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During the 1970-1971 season, the Quakers were a perfect 26-0 in the regular season, reaching all the way to No.3 in the country. 

Credit: DP Archives

In Dick Harter's last year as coach of Penn men's basketball, he produced perhaps his finest season. 

Many key players were returning, including Bob Morse, Dave Wohl, Steve Bilsky, Corky Calhoun, and Jim Wolf. The squad was getting ready for a season to be remembered for decades to come. 

For the Quakers' season opener, Harter ordered new sneakers to start the season off right, but they didn’t arrive on time, and the team was forced to play in their old sneakers against Rutgers. Nevertheless, Penn still won by a score of 85-71 at the Palestra. 

“There are a lot of things we can do better,” Harter said. “Move to the basket better, rebound better — and there were a few little defensive lapses every time we were ready to break it open.” 

That year, striving for the Final Four in Houston, Penn looked to prove itself early in the season by defeating Big Ten championship contender Ohio State.

“We’ll have to play the best basketball we’ve ever played at Penn to beat them,” Harter said. 

The Quakers ended up winning the game by a score of 71-64 in a pressure-filled St. John Arena. Penn’s defense and toughness was the most important part of this victory. 

“People say the Big Ten plays great basketball,” Bilsky said. “I think we proved the East plays better defense.” 

By Jan. 19, the Quakers had accrued a 13-game winning streak and were hopeful to go 14-0 in the Ivy League. They were also ranked No. 4 in the Associated Press and United Press International polls. 

Regardless, they were not taking anything for granted, and per Harter, the team played each game “one at a time.” Upcoming games against Yale and Brown, who were still in the race for the Ivy title, were critical in securing the Quakers’ spot atop the league.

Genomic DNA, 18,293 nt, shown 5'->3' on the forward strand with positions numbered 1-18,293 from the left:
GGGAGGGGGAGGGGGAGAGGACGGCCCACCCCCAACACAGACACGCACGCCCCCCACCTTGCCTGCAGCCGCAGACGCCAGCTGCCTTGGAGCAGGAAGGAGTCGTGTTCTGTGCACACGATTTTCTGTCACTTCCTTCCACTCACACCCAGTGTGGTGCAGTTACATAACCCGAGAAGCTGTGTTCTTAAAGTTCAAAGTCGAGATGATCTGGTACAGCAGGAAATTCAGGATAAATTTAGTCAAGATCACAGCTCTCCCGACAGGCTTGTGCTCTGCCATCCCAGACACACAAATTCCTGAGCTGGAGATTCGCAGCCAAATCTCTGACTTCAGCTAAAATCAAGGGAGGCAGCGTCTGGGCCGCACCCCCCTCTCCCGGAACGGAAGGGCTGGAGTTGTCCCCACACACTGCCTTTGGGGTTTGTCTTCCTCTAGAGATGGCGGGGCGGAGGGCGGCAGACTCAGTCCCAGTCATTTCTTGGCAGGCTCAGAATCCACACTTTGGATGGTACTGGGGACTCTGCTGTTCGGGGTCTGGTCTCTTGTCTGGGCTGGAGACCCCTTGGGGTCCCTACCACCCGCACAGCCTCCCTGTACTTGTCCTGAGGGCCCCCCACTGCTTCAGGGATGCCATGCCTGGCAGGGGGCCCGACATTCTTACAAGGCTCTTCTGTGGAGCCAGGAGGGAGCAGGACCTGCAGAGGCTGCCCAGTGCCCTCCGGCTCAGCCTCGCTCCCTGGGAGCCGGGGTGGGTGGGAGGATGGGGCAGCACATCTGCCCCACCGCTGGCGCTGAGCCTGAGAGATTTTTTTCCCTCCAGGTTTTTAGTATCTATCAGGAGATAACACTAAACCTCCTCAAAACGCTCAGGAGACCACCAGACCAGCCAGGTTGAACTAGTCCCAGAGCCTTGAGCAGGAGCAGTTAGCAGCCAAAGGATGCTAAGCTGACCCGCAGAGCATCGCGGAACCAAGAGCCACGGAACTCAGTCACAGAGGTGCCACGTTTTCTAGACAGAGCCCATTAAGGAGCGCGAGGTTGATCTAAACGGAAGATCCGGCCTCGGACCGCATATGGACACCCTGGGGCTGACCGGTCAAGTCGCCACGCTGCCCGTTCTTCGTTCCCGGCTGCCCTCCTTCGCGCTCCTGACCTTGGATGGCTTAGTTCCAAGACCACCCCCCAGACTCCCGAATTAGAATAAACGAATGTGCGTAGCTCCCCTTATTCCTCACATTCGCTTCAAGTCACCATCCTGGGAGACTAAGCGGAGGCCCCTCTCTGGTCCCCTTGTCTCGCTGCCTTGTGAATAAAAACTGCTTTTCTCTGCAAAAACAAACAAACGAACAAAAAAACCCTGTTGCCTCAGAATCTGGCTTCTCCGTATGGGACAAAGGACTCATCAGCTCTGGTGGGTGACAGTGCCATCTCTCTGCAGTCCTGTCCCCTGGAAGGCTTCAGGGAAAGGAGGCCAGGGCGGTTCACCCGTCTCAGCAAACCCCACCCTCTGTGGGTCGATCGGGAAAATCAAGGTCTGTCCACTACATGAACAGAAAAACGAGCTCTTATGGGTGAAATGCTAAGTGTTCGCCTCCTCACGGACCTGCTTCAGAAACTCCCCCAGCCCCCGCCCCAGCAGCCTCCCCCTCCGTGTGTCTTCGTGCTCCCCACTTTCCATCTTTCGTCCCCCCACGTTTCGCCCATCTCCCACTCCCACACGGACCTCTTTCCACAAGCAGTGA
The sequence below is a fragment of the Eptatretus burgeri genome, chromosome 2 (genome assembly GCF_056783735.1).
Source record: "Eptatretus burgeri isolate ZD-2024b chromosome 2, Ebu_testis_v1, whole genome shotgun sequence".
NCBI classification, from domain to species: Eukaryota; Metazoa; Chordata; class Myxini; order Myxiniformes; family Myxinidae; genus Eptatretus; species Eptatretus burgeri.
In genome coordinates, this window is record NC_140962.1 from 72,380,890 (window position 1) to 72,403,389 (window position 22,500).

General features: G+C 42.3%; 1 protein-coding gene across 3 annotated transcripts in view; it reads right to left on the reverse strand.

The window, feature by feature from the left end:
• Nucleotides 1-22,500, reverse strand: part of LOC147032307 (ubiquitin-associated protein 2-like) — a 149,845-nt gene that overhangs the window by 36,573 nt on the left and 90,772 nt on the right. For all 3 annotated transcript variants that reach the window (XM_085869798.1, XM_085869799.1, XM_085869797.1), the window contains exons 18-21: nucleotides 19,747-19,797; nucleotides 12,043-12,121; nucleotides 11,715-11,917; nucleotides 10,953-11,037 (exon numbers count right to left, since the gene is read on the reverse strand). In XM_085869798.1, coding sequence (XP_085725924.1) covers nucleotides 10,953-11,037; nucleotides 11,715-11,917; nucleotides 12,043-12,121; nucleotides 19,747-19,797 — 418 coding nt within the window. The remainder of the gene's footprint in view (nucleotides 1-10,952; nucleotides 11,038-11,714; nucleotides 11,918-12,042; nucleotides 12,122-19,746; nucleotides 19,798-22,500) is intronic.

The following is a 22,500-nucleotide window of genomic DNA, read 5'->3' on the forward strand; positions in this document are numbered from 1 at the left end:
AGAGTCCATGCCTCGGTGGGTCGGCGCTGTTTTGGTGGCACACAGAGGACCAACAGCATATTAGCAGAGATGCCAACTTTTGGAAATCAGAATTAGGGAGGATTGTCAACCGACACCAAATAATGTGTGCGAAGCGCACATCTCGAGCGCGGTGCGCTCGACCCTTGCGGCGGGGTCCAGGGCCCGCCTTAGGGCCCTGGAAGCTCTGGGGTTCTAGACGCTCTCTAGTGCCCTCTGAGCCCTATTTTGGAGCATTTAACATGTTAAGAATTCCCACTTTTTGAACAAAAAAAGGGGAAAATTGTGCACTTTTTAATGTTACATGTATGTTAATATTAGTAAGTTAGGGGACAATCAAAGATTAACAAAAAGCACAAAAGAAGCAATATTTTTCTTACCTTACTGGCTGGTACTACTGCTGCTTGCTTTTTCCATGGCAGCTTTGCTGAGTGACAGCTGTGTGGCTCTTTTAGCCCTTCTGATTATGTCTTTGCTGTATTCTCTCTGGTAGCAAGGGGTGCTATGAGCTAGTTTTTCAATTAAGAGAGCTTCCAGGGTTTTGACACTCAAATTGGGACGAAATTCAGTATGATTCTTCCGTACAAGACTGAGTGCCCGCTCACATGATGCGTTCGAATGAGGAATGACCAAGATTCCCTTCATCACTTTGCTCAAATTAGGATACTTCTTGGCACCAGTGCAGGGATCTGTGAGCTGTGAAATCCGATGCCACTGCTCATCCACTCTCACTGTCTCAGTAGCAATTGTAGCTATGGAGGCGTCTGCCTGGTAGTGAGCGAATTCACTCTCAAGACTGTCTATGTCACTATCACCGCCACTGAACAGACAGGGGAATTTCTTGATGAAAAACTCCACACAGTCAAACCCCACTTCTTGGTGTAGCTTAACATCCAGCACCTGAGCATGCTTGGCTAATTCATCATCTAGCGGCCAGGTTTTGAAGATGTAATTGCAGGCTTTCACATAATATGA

By Feb. 23, after a win against Dartmouth, 102-75, the normally pessimistic Harter was sure the Quakers would demolish the rest of their opponents, Yale, Brown, and Cornell, which would give them a 26-0 record. 

“I already have my final night’s pep talk planned,” said Harter. “If we win this [game] we’ll have a better record than last year.”

It was the Quakers’ victory against the Bulldogs, 93-67, at the Palestra that secured their second consecutive Ivy League title. They were also assured a spot in the NCAA Tournament that year. 

Shortly thereafter, the team finished the season with a victory, 108-64, at Cornell, and lastly a win against Columbia, 70-58, to finish off the season with a perfect record. The Quakers were the first Big Five team to ever accomplish that, and the only in the Ivy League to finish with an undefeated league record two years in a row. 

“They guys feel half upset [over Bilsky, who was injured early in the game],” assistant coach Ray Edelman said. “They’re too tired to celebrate. They’ll realize tomorrow.” 

Still, the Quakers ended the season with a 26-0 record in the regular season and 28-1 overall, finishing their season in the Elite Eight.

This team went down in history. In 2016, it was inducted into the Big Five Hall of Fame as the best Penn squad ever. 

“It was a smart team that played good basketball, but I think people who were familiar with the team also recognized that it had a lot of talent as well,” Bilsky said.

Today, they are still recognized as one of the best, and their legacy stands strong both individually and as a team. 

"That was the very best team in the Ivy League,” Harter said. “Flat out, no doubt about it.”

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